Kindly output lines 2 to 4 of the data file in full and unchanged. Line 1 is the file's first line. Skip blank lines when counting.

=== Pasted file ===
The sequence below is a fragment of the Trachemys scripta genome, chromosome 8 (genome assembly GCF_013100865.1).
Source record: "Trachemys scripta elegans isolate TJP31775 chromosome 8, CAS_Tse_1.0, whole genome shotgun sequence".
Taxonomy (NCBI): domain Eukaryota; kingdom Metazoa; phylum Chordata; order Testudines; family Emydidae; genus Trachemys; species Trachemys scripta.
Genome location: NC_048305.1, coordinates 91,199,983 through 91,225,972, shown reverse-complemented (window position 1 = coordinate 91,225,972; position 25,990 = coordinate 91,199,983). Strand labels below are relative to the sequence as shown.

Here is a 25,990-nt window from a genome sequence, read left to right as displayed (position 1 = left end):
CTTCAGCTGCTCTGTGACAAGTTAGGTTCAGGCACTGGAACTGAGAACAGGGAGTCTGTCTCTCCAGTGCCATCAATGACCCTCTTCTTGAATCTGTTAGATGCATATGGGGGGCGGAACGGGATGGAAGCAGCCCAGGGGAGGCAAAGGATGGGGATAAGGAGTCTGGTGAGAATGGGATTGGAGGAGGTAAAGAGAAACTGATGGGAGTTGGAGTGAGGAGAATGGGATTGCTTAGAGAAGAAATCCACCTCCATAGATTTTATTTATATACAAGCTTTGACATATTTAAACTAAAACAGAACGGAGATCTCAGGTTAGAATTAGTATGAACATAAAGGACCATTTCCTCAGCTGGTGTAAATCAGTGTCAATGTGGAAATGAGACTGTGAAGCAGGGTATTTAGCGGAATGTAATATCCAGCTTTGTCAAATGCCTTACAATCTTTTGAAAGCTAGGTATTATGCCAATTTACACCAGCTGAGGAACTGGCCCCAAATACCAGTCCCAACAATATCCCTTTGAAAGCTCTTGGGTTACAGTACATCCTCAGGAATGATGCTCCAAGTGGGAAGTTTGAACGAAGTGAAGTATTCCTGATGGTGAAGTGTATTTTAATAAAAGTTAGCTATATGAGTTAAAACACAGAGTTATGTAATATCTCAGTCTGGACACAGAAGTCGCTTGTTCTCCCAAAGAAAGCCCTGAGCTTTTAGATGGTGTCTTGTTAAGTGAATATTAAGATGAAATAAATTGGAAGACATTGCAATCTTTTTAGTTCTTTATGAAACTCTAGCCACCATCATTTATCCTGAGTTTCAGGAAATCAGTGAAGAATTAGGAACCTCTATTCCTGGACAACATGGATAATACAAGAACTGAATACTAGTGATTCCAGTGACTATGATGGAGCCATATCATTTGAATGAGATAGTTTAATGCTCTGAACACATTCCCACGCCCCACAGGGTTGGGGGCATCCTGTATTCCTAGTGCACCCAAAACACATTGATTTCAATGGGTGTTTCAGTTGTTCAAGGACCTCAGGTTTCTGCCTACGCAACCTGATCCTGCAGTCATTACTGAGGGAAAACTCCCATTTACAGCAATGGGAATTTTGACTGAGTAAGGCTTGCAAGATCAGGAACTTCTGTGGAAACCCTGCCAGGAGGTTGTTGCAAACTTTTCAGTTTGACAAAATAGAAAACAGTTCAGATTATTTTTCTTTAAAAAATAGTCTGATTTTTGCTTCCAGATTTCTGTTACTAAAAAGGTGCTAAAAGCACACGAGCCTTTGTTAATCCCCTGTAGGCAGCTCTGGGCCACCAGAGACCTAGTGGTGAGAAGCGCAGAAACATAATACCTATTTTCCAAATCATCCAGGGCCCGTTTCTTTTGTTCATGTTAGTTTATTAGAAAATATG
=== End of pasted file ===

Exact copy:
Source record: "Trachemys scripta elegans isolate TJP31775 chromosome 8, CAS_Tse_1.0, whole genome shotgun sequence".
Taxonomy (NCBI): domain Eukaryota; kingdom Metazoa; phylum Chordata; order Testudines; family Emydidae; genus Trachemys; species Trachemys scripta.
Genome location: NC_048305.1, coordinates 91,199,983 through 91,225,972, shown reverse-complemented (window position 1 = coordinate 91,225,972; position 25,990 = coordinate 91,199,983). Strand labels below are relative to the sequence as shown.